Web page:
The opinion of the court was delivered by: Craig M. Kellison United States Magistrate Judge
Plaintiff, a prisoner proceeding pro se, brought this civil rights action pursuant to 42 U.S.C. § 1983. Plaintiff consented to Magistrate Judge jurisdiction pursuant to 28 U.S.C. § 636(c) and no other party was served or appeared in the action. Final judgment has been entered and the case closed. Pending before the court is plaintiff's objections to the court's order dismissing this case, which is construed as a post-judgment motion for reconsideration (Doc. 13).
The court may grant reconsideration of a final judgment under Federal
Rules of Civil Procedure 59(e) and 60. Generally, a motion for
reconsideration of a final judgment is appropriately brought under
Federal Rule of Civil Procedure 59(e). See Backlund v. Barnhart, 778
F.2d 1386, 1388 (9th Cir. 1985) (discussing reconsideration of summary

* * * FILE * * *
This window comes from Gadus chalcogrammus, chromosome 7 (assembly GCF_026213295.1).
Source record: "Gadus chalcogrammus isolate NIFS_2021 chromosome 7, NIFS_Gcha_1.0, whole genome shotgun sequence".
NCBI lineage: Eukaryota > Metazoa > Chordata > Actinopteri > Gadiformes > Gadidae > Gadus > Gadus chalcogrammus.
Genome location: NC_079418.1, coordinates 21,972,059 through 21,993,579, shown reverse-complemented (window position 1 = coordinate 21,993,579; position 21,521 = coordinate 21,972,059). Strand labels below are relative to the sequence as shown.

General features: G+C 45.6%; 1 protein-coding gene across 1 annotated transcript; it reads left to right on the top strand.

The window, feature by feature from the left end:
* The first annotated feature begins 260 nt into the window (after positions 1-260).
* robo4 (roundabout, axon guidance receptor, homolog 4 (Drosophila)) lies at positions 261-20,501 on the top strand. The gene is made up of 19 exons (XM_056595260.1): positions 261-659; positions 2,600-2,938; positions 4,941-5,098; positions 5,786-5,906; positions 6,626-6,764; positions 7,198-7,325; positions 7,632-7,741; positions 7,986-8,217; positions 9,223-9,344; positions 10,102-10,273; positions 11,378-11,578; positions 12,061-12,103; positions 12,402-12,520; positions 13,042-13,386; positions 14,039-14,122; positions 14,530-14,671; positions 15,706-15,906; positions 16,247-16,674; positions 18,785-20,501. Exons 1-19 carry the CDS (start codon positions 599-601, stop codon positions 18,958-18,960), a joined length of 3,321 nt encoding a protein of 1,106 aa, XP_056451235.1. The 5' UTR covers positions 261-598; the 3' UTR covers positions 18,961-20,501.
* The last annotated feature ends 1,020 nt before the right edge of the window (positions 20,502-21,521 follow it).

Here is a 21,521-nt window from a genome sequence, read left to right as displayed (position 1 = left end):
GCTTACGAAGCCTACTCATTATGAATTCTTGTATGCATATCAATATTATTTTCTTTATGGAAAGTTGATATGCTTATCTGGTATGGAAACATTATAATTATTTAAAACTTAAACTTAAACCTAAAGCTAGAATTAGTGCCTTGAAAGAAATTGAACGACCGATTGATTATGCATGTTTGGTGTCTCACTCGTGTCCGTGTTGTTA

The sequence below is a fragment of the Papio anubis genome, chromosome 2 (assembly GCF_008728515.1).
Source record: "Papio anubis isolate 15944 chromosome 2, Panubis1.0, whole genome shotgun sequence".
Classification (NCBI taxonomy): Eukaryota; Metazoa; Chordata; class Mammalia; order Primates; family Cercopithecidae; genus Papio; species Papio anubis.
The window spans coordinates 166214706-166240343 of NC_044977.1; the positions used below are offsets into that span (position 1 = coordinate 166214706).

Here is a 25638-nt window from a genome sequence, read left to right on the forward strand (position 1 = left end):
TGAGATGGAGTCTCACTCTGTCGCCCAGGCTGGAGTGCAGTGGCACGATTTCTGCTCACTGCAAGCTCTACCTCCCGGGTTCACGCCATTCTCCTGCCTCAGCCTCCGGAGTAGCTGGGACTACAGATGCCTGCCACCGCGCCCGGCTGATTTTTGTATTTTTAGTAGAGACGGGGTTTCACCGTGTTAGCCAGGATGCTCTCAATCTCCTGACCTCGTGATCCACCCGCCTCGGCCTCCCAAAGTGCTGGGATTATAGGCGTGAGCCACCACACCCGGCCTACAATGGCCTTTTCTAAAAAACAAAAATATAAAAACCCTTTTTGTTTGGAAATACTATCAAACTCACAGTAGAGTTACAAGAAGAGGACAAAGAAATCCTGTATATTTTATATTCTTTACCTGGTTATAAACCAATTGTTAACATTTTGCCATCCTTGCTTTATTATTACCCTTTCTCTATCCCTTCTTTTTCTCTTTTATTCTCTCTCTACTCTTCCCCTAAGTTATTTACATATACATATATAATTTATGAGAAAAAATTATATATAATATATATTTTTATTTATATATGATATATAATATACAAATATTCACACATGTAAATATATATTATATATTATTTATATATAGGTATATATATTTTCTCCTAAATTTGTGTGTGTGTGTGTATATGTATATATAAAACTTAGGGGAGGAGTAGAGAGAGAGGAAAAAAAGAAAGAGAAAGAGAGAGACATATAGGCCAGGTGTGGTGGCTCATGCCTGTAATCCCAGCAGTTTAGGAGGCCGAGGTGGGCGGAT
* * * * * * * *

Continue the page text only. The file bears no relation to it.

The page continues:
judgment); see also Schroeder v. McDonald, 55 F.3d 454, 458-59 (9th
Cir. 1995). The motion must be filed no later
than twenty-eight (28) days after entry of the judgment.*fn1
See Fed. R. Civ. P. 59(e). Under Rule 59(e), three grounds
may justify reconsideration: (1) an intervening change in controlling
(2) the availability of new evidence; or (3) the need to correct clear error or prevent manifest injustice.*fn2 See Kern-Tulare Water Dist. v. City of Bakersfield, 634 F. Supp. 656, 665 (E.D. Cal. 1986), rev'd in part on other grounds, 828 F.2d 514 (9th Cir. 1987), cert. denied, 486 U.S. 1015 (1988); see also 389 Orange Street Partners v. Arnold, 179 F.3d 656, 665 (9th Cir. 1999); accord School Dist. No. 1J v. ACandS, Inc., 5 F.3d 1255, 1263 (9th Cir. 1993).